Since we live in a cold climate with a short growing season, starting some of our garden seeds indoors is a must if we want to maximize our harvest. Last week I shared about selecting garden seeds that grow well in cold climates so this week I’m going to share how to start seeds indoors.
Most seed packs recommend you sow your seeds indoors 6-8 weeks before the last frost. The general rule of thumb where we live is to plant your less hearty crops outside after Memorial Day. This means that we try to get our seeds started indoors by early April.
When deciding which seeds to start indoors, pick out the plant seeds that are not cold hearty and have a longer period of days to harvest time. A lot of seed packs will say if the plants do well being started indoors and then planted out as seedlings.
The seeds I selected to start indoors this year are: broccoli, cabbage, several varieties of tomatoes, and onions. A lot of the seeds we selected for our gardens can be sown directly into the soil and are either early season cold hearty plants (peas, beets, carrots, spinach, lettuce, kale, kohlrabi) or seeds that aren’t cold hearty but are bred for a shorter growing season to be planted out after the last frost (green beans, cucumbers, squash, herbs). Therefore we don’t have a ton of seeds to start inside which is nice since we don’t have a lot of space to put them.
- Potting Soil or Peat Moss
- Clear lids or wrap
Over the years as I bought plants and flowers from local greenhouses I kept the pots and trays they came in to reuse every year when I plant seeds. The pots from the local greenhouses are all plastic pots but last summer at a yard sale I found some of the paper pots you can start seeds in and sow directly into the ground so will be trying those out this year also.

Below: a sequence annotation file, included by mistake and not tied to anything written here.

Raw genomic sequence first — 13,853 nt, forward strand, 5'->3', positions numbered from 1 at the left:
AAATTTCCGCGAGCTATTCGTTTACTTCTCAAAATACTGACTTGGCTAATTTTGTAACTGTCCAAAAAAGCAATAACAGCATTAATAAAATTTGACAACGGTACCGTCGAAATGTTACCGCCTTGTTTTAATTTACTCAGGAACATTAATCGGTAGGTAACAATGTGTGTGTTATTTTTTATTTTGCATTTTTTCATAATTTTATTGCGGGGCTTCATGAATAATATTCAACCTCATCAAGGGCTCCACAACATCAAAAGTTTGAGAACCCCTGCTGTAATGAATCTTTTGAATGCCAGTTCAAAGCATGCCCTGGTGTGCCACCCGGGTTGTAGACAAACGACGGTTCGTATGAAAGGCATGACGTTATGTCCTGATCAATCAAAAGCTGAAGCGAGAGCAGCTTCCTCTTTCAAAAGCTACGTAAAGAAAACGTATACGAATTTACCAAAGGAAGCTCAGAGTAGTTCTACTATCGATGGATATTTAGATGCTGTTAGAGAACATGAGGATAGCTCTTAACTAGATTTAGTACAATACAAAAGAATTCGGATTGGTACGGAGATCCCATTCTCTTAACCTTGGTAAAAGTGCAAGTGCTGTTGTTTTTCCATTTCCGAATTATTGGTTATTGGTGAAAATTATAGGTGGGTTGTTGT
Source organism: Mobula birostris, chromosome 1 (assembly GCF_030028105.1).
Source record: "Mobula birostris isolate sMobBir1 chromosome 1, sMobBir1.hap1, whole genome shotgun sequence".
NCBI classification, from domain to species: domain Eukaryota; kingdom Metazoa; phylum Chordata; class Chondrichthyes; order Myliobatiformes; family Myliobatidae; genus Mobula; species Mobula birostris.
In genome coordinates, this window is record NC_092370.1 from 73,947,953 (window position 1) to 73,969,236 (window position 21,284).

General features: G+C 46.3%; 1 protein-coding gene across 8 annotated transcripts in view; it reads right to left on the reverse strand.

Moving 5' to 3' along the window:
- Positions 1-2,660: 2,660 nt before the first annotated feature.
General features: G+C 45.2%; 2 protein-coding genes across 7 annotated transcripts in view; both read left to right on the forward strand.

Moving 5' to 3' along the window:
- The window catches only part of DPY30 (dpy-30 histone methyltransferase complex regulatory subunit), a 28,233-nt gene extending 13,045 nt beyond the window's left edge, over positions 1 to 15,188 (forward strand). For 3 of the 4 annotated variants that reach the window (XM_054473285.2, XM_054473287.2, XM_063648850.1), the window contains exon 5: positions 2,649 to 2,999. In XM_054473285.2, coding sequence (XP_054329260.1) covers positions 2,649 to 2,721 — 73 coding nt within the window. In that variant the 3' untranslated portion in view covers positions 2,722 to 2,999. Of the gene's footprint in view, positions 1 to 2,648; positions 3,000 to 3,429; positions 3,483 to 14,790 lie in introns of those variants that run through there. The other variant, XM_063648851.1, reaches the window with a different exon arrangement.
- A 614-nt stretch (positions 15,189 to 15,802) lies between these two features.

The soil you choose is very important since healthy soil means healthy plants. Using potting soil or peat moss works the best since the soils are enriched and are aerated to help water flow. Several times in the past I tried using soil dug out of the ground outside our house to start our seeds but the seedlings did not grow well since the soil was not nutrient dense and the type of soil did not hold water well.
|This year we picked up this bag of potting soil at the local hardware store to start seeds indoors.|
To start, select the seed pots you want to use for each specific plant. For the onions I chose to use small four pack seed pots since they can be planted out sooner than the tomatoes. The tomato seeds were planted in larger pots to allow enough room for root growth until they can be planted out.
Read the back of your seed pack to determine how deep the seeds should be planted. If the seed pack says ½” depth, fill your pot with soil until about ½” below the top.
Make sure you label your seeds so you know what the plants are when they start coming up. I put my seed pots in the cardboard trays from the local greenhouse and just write on the side what the seeds are.
Water the seeds until water runs out the bottom. This is another great reason to have them in a tray which will catch the excess water. The cardboard trays soak up the moisture so I always sit them down in the plastic trays since the cardboard can get pretty flimsy when wet.
I always used to cover my seeds with clear plastic wrap to help hold in the moisture and warmth until they start to sprout. Since we try to minimize the disposable plastic we use in our house, I haven’t bought plastic wrap after the last roll ran out quite a while ago. This year I covered our seeds with the clear plastic containers we occasionally get spinach or mixed greens in at the grocery store.
The seeds will need a lot of light to grow well so place them in a sunny, south facing window. If you do not have adequate sunlight, you may need to get a grow light to hang above the seedlings. I placed our seeds in the south facing window next to our wood stove so they will get a lot of light and warmth. Water the seedlings regularly so the soil is always damp but not soaked or the seeds will rot. Once the seeds start to germinate and poke above the soil, remove the plastic cover.
Once our seedlings start to grow and we get closer to being able to plant them outside, we’ll be sharing how we transition our seedlings outside to plant in the garden.
This post shared on: Homestead Barn Hop,